In our conversations with Intel, the company steadfastly refuses to disclose who is producing the memory, and will only confirm it is not Intel. It would appear that the memory for Lakefield is likely a custom part specifically for Intel. We will have to wait until some of our peers take the strong acids to a Lakefield CPU in order to find out exactly who is working with Intel (or Intel could just tell us).

The total height, including DRAM, should be 1 mm.

As mentioned earlier in the article, Intel moving to chiplets one on top of the other exchanges the tradeoff of package size for one of cooling, especially when putting two computationally active parts of silicon together and then a big hunk of DRAM on top. Next we’ll consider some of the thermal aspects to Lakefield.

A Stacked CPU: Intel’s Foveros Thermal Management on Stacked Silicon


View All Comments

  • Spunjji - Monday, July 6, 2020 - link

    Do you want to produce a similar list for the Pentium 4, Itanium, and Atom product ranges, or would that require a little too much intellectual honesty?

    Both companies have extended periods of bad products. Only one of them had the excuse of mediocre revenues, and only one of them was punished for their repeated failures with a dramatic loss in market share. Tells you a lot, really.
  • Spunjji - Monday, July 6, 2020 - link

    Weird - pretty sure Athlon 64 was a rout, the first Athlon X2 was a rout, and Ryzen 3000 was a rout... You post some of the most asinine crap in this comment section when you're bagging on AMD, which is a real shame, because the rest of the time you seem to make a fair bit of sense. Reply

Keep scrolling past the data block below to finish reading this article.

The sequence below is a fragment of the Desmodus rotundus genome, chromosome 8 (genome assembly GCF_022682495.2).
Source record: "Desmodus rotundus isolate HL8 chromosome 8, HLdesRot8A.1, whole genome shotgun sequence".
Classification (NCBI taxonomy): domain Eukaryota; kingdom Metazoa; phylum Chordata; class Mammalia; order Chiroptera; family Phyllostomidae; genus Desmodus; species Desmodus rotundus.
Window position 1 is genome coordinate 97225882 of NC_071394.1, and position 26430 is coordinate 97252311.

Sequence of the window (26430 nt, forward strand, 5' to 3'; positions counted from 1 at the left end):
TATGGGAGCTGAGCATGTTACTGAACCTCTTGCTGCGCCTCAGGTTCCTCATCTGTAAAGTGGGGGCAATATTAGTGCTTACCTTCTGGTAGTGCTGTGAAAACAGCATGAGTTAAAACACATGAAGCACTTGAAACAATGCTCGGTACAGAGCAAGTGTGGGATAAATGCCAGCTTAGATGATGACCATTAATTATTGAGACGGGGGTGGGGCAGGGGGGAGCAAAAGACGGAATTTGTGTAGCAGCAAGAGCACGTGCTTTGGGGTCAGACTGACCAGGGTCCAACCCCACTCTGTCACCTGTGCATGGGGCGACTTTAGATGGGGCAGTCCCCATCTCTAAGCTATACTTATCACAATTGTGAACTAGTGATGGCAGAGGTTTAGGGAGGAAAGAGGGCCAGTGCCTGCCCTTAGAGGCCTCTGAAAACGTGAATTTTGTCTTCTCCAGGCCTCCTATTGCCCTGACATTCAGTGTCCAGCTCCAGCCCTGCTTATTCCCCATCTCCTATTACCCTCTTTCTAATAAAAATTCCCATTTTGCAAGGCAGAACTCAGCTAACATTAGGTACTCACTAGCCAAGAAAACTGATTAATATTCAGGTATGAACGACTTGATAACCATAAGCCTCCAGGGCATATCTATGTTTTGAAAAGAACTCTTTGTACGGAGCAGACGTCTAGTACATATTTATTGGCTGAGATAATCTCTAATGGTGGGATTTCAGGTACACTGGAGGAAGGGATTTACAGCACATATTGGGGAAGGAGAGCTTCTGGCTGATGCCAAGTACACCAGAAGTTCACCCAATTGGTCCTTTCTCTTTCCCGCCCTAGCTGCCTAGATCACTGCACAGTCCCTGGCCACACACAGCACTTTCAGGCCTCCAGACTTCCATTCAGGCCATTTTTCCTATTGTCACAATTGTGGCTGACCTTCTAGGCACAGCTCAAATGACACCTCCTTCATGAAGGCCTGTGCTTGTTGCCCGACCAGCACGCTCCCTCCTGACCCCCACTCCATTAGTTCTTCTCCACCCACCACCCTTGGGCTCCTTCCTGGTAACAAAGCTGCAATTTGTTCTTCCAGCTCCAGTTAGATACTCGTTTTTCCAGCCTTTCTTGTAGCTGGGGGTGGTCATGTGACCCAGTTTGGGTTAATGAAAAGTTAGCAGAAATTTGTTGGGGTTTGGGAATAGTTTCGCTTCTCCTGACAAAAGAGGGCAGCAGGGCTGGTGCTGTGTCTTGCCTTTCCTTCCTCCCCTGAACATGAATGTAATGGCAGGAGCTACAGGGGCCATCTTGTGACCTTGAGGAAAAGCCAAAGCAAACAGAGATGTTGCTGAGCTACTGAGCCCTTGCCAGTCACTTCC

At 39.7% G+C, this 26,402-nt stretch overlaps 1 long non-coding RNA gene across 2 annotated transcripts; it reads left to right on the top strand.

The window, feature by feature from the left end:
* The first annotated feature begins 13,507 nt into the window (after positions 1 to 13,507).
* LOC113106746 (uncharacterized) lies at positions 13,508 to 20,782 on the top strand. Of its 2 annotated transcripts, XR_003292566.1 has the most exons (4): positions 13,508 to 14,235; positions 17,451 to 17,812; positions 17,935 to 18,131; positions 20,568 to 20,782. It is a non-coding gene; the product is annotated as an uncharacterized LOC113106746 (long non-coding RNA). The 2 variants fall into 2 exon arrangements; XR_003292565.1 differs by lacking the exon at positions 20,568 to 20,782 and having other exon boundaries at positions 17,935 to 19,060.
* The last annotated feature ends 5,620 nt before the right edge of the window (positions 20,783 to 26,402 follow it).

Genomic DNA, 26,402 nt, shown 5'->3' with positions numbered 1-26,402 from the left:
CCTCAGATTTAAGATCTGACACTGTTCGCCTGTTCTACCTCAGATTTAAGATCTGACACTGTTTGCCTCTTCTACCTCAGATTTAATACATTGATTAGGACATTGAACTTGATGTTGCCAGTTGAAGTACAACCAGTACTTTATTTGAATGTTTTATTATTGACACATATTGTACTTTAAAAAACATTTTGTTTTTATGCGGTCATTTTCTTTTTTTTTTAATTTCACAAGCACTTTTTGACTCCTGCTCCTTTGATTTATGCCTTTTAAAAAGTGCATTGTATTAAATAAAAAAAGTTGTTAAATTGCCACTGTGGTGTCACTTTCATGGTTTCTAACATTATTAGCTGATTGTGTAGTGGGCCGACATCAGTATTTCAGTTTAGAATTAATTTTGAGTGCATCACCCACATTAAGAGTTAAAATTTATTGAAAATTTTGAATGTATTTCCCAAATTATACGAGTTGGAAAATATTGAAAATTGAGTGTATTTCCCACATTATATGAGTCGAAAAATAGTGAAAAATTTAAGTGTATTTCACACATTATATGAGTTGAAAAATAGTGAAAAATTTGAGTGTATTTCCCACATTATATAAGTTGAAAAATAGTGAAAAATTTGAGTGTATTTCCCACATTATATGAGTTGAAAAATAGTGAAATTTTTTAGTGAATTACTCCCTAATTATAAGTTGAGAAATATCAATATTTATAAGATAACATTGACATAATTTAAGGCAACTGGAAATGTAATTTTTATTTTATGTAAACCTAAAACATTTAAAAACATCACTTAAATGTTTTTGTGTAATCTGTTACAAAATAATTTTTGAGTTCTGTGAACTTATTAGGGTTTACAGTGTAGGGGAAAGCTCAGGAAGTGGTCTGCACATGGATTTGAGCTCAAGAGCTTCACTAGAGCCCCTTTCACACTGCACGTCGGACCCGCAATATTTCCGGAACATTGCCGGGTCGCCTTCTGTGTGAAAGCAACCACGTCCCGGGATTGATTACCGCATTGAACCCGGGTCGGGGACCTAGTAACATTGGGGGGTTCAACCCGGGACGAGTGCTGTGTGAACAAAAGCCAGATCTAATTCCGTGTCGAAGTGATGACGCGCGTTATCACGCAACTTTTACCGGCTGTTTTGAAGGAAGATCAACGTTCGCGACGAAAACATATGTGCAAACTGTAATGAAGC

• abufrejoval - Friday, July 3, 2020 - link

    The entire article is about explaining what can already be inferred from the information we have at hand.

    Chips are engineering and physics, very little magic and a great degree of predictability.

    None of the elements here are first generation, only their combination is a bit new. Ice Lake can be measured, you can benchmark a single core at 5 Watts with ThrottleStop and pinning the benchmark to a single core in any IceLake system. Atoms are well known and we can be sure that when Intel claims 23% improvement at the same power, it won't be 230%.

    You can predict it's going to be much more expensive to make than a normal Atom, and you can measure that a single Core CPU below 5 Watts doesn't have a lot of horse power, while multiple cores on this design leave no Wattage for the big one.

    This chip will be very expensive to make, so it won't sell at Atom prices. All the engineering is about making small enough to compete with ARM designs, yet capable of competing at 5Watts.

    Yes, Ian could still be wrong here and there, but there isn't a lot of room to err.

    The rest of us agree, that this chip will fail to make Intel rich and customers happy.
    If we should be all wrong, remind us and we'll show proper contrition and learn.

    But we bet on what we extrapolate from what we can know and measure, that's our duty as engineers.
  • lmcd - Sunday, July 5, 2020 - link

    Tremont is absolutely new and the thermal characteristics of the package and layout also determine a lot. Reply
  • PaulHoule - Saturday, July 4, 2020 - link


    the engineering on this part is like what you'd get if you contracted out to Rockwell or Litton Industries for a brain for a Stinger missile. Compact, brilliantly packaged, with adequate performance, but no concern at all about thermal dissipation because the missile is going to hit or miss its target before the CPU fries.